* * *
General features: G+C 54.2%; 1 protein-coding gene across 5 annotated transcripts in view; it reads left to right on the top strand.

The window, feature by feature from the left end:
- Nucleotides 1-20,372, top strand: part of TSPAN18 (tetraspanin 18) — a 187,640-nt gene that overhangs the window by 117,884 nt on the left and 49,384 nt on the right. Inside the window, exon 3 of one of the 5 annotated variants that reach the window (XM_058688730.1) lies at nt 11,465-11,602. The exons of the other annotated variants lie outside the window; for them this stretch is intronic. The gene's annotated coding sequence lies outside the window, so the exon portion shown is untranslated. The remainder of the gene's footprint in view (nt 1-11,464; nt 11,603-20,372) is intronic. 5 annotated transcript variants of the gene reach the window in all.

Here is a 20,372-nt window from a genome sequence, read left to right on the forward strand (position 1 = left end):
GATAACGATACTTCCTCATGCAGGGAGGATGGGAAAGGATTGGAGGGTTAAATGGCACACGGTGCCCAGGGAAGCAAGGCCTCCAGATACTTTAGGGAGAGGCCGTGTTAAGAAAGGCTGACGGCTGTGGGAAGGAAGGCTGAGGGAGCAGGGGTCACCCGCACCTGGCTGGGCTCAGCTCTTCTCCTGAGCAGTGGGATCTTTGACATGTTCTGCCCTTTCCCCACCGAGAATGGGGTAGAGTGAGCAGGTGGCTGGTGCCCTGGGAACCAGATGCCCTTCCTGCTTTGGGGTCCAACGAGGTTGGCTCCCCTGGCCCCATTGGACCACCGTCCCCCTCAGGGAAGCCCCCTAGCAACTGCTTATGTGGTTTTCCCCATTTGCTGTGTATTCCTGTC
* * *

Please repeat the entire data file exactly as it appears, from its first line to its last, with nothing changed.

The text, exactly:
General features: G+C 54.2%; 1 protein-coding gene across 5 annotated transcripts in view; it reads left to right on the top strand.

The window, feature by feature from the left end:
- Nucleotides 1-20,372, top strand: part of TSPAN18 (tetraspanin 18) — a 187,640-nt gene that overhangs the window by 117,884 nt on the left and 49,384 nt on the right. Inside the window, exon 3 of one of the 5 annotated variants that reach the window (XM_058688730.1) lies at nt 11,465-11,602. The exons of the other annotated variants lie outside the window; for them this stretch is intronic. The gene's annotated coding sequence lies outside the window, so the exon portion shown is untranslated. The remainder of the gene's footprint in view (nt 1-11,464; nt 11,603-20,372) is intronic. 5 annotated transcript variants of the gene reach the window in all.

Here is a 20,372-nt window from a genome sequence, read left to right on the forward strand (position 1 = left end):
GATAACGATACTTCCTCATGCAGGGAGGATGGGAAAGGATTGGAGGGTTAAATGGCACACGGTGCCCAGGGAAGCAAGGCCTCCAGATACTTTAGGGAGAGGCCGTGTTAAGAAAGGCTGACGGCTGTGGGAAGGAAGGCTGAGGGAGCAGGGGTCACCCGCACCTGGCTGGGCTCAGCTCTTCTCCTGAGCAGTGGGATCTTTGACATGTTCTGCCCTTTCCCCACCGAGAATGGGGTAGAGTGAGCAGGTGGCTGGTGCCCTGGGAACCAGATGCCCTTCCTGCTTTGGGGTCCAACGAGGTTGGCTCCCCTGGCCCCATTGGACCACCGTCCCCCTCAGGGAAGCCCCCTAGCAACTGCTTATGTGGTTTTCCCCATTTGCTGTGTATTCCTGTC